Bottas hit the ground running, after four races was leading the championship by a point from Hamilton and all the talk was of him being a new man in 2019. Hamilton admits it gave him pause for thought.
“First couple of races are usually not perfect for me,” Hamilton says. “They’re still not bad, still better than average, but then there’s all the outside pressures of ‘Valtteri 2.0’ and I’m thinking: ‘We’re 2-2, two wins apiece.’ And for me I’m… I can’t… I’ve got to stay solid in my mind, I can’t allow the outside… but being human it’s very hard not to notice those things.
“But then I just started ramping up after that, and it went 3-2, 4-2, 5-2, 6-2, 8-2 and I was like: ‘That’s gooood.'” He laughs.
How does he find that extra gear? From inside himself, and from the details of hard work, Hamilton says.
“From myself – hard to explain it. Like when you wake up, you’re kinda groggy and not 100%. Then you hit… we all hit perfect peak at different points in the day. Just finding a way to be more fine-tuned physically. I think I’ve become the most fine-tuned physically and mentally I’ve ever been and that’s a constant – every year I’m trying to improve that.”
A key strength is that Hamilton has what Shovlin calls “more tools in his box” as a driver to adapt instantly in the car to changing conditions, such as weather or handling balance.
That, Hamilton says, is “conscious”.
“I’ve always been able to adapt. One of my strengths is I think I am probably one of the most adaptive drivers there is. I’ll jump into almost any scenario and figure my way through,” he adds.
“And that’s why it works so well in the rain, for example, because you have to be dynamic in those places. Constantly shifting your driving style.
“I have also studied other athletes. I listen to Valentino [Rossi] and how he feels he’s had to change his driving style to keep up with the newer generation and I question myself whether that’s necessary. That’s his journey. He was so great, you know? But I look at that and try and figure out how I would position that.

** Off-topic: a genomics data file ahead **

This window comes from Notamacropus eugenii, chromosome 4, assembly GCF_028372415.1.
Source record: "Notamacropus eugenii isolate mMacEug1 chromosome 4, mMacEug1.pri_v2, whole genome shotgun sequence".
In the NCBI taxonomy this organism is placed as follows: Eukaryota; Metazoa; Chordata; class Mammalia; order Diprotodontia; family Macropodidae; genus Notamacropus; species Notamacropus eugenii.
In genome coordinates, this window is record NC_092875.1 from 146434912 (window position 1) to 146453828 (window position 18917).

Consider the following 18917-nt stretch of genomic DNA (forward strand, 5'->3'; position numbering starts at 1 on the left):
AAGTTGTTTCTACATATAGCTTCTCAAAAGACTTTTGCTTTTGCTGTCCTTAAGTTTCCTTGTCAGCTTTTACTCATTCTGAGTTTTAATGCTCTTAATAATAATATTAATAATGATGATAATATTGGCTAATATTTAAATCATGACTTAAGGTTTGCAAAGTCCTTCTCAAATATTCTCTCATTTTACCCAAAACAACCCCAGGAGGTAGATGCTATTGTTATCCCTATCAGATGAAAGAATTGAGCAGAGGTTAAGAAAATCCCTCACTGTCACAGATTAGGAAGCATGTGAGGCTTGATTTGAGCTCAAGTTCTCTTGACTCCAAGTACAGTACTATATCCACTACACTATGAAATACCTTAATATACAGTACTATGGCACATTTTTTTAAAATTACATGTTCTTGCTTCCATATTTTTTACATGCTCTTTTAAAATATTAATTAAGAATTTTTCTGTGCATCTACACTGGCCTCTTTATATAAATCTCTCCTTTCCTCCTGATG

“If you look at tennis players and how they change their swing. I speak to Serena [Williams] and the nuances she goes into. I watch golf and see how Tiger [Woods] has slowly come back after improving his swing.
“It is very similar to a driver. You can change these small things that just give you a wider platform and a wider foundation to be able to pull laps together. But, man, it’s millimetres, or micrometers, and it’s very, very hard to see the differences always.”
‘It still sucks to lose’
As he talks, Hamilton’s love for the sport and determination to succeed is obvious. But he says that he has learned to deal better with the disappointment of losing as he has got older.
“I remember, like, 2007 and 2008, in those times I couldn’t leave my hotel room for three days. Through my whole young karting [career], I was so hard on myself.
“In my mind, that is just how I deal with things. And people couldn’t understand it: ‘You finished second, or finished third or fifth’ or whatever it may be. And they couldn’t understand the turmoil that I would drop into – a really, really dark place, and I couldn’t get myself out of it.
“And that applied to a lot of things in my life. And as I’ve grown older I’ve just understood how to stay centred, get myself out of these dark holes, and I am less… even in the worst cases, they are not really that dark. That is just growth.
“There was no quick, short route to doing it. But it still sucks to lose.”
At 34, Hamilton knows he is closer to the end of his career than the beginning, but retirement is still some way off.
“I don’t fear it,” he says. “Naturally for athletes, it has to be the saddest day, to hang up and stop doing something you’ve loved your whole life and as long as you can remember.
“But that is why I have all these other things in place that I can fall back on. The fashion side, for example. I’ve found another business that I can do for a long time if successful. Currently that is going really, really well but I don’t know how long it will go. But at least I have another interest.
“There are a lot of different things I can be interested in. I know my life is not going to be over when I retire. And that gives me a lot of comfort.
“But right now I feel physically good enough to continue so I’m going to try to eke that out as long as I can.”